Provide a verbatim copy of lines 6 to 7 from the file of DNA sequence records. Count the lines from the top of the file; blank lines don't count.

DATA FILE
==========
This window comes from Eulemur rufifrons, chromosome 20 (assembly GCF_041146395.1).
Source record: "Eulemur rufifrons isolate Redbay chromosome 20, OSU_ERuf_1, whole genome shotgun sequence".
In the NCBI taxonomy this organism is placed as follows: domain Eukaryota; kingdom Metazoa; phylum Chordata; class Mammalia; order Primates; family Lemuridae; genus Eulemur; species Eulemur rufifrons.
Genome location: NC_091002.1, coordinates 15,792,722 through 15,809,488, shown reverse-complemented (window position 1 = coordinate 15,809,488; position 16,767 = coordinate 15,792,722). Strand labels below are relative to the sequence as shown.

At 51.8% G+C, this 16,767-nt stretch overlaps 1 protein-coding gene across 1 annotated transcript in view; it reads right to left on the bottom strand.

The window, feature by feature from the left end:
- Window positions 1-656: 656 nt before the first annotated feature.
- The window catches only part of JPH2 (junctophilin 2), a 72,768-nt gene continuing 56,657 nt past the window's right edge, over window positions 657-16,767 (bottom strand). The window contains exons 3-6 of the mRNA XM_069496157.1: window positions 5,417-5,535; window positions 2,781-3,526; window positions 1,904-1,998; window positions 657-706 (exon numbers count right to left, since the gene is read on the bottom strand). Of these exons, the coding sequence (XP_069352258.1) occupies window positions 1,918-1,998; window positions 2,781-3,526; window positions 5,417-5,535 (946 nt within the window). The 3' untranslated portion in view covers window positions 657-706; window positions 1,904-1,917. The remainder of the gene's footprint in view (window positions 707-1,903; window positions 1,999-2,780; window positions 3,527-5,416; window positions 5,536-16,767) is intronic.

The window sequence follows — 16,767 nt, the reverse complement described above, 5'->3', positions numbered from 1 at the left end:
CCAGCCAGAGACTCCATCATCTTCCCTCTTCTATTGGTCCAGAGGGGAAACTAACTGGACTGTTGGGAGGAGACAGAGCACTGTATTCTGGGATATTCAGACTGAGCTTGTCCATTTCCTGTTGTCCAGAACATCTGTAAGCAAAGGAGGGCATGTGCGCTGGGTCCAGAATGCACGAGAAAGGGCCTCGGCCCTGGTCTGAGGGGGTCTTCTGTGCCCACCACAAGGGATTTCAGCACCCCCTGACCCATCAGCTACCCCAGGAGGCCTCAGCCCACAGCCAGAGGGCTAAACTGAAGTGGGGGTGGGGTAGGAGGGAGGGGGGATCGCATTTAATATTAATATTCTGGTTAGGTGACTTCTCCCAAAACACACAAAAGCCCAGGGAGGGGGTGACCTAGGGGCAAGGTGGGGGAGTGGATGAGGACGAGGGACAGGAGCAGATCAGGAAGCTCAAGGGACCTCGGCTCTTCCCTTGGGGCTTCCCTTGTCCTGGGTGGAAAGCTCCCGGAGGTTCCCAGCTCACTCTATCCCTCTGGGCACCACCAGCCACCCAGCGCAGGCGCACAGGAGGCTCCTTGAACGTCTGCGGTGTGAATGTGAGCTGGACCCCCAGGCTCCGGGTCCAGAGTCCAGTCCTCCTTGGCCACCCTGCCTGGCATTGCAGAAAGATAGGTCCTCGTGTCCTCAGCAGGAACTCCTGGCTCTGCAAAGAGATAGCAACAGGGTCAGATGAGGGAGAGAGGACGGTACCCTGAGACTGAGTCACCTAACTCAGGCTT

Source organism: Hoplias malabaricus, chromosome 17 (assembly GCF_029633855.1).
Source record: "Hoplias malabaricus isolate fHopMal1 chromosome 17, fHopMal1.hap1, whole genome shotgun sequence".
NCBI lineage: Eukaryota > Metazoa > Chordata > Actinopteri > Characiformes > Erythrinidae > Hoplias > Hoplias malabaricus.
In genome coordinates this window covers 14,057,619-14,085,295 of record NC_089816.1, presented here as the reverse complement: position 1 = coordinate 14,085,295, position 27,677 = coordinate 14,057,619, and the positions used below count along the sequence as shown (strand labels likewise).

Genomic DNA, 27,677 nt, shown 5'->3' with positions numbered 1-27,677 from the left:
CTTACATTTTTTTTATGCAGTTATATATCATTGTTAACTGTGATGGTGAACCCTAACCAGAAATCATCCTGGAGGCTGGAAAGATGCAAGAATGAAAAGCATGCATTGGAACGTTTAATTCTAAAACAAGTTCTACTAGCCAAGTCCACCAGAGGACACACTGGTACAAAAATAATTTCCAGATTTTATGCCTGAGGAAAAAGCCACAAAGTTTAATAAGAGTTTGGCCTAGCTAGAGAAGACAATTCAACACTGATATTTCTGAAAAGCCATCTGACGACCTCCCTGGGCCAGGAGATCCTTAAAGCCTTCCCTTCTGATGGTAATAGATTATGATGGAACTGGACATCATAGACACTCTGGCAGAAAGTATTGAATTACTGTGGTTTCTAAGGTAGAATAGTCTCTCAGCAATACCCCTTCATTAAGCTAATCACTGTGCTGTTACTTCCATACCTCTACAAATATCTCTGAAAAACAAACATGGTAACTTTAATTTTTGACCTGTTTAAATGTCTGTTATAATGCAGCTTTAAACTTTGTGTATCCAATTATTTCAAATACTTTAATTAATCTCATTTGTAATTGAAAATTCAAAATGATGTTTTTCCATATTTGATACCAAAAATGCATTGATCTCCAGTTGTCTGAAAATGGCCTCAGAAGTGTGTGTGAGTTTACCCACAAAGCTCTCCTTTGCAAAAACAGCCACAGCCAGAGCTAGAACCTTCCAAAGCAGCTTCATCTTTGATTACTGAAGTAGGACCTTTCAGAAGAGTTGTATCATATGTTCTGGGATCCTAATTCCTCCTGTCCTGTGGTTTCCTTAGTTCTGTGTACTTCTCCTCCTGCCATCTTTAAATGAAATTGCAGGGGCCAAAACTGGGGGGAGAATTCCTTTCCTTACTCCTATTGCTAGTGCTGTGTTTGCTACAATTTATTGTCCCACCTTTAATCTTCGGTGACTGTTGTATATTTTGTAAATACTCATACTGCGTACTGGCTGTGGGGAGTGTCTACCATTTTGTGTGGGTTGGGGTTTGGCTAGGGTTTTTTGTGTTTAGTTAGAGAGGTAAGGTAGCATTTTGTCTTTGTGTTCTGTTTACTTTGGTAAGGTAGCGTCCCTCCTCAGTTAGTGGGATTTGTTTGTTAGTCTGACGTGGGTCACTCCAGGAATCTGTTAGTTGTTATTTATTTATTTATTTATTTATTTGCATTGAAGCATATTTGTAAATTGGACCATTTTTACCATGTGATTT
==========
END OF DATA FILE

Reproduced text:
The window, feature by feature from the left end:
- Window positions 1-656: 656 nt before the first annotated feature.